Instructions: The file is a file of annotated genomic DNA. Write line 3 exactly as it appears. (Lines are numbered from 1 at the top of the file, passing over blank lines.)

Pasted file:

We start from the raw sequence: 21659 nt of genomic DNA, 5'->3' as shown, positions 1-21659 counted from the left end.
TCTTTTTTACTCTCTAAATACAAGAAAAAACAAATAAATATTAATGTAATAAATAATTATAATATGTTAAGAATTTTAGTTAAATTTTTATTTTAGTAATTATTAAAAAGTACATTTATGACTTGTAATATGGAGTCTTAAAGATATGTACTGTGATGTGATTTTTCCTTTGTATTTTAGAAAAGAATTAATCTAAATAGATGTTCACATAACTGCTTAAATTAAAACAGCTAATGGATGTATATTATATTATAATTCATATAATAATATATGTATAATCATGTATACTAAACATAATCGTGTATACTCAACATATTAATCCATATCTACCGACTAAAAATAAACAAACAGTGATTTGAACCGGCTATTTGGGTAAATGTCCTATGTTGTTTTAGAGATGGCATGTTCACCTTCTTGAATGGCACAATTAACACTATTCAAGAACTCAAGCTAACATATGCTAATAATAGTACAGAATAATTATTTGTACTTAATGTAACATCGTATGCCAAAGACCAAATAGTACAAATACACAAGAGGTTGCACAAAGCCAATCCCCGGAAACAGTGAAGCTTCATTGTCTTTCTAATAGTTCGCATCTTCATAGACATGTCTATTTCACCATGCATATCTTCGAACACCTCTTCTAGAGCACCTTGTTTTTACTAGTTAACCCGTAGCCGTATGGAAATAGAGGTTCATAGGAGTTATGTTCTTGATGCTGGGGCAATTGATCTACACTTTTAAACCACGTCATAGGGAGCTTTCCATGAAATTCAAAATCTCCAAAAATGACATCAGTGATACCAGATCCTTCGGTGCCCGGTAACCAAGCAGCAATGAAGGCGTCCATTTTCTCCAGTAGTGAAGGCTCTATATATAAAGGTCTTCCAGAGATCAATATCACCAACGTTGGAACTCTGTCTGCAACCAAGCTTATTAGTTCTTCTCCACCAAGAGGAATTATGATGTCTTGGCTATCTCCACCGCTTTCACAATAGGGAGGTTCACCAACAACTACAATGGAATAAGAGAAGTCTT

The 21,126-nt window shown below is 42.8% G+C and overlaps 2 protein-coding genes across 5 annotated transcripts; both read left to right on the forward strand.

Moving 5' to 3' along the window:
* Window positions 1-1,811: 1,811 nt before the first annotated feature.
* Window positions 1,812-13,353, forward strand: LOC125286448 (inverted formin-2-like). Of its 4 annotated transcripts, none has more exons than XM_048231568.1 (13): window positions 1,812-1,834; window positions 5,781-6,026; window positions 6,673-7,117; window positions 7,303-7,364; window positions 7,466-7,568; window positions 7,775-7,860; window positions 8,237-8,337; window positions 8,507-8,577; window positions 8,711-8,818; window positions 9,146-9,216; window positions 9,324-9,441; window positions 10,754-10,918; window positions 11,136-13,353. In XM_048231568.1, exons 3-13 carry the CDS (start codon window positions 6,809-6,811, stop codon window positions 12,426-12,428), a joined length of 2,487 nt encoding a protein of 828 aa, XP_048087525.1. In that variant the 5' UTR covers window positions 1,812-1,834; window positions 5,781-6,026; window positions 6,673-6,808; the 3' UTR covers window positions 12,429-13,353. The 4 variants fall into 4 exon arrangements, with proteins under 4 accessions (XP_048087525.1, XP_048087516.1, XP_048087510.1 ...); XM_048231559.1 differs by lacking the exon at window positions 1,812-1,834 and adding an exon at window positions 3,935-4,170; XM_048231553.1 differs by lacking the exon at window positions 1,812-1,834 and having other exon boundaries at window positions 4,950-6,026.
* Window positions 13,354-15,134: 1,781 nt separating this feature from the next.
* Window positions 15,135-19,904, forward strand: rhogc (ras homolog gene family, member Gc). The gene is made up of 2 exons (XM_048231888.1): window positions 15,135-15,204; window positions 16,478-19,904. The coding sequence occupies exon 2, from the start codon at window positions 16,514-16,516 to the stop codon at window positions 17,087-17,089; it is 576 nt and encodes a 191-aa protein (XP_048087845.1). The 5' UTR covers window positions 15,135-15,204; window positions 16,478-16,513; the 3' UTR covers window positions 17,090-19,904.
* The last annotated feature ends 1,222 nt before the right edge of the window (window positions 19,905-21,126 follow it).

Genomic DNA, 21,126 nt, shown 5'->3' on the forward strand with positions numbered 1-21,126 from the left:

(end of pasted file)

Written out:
The 21,126-nt window shown below is 42.8% G+C and overlaps 2 protein-coding genes across 5 annotated transcripts; both read left to right on the forward strand.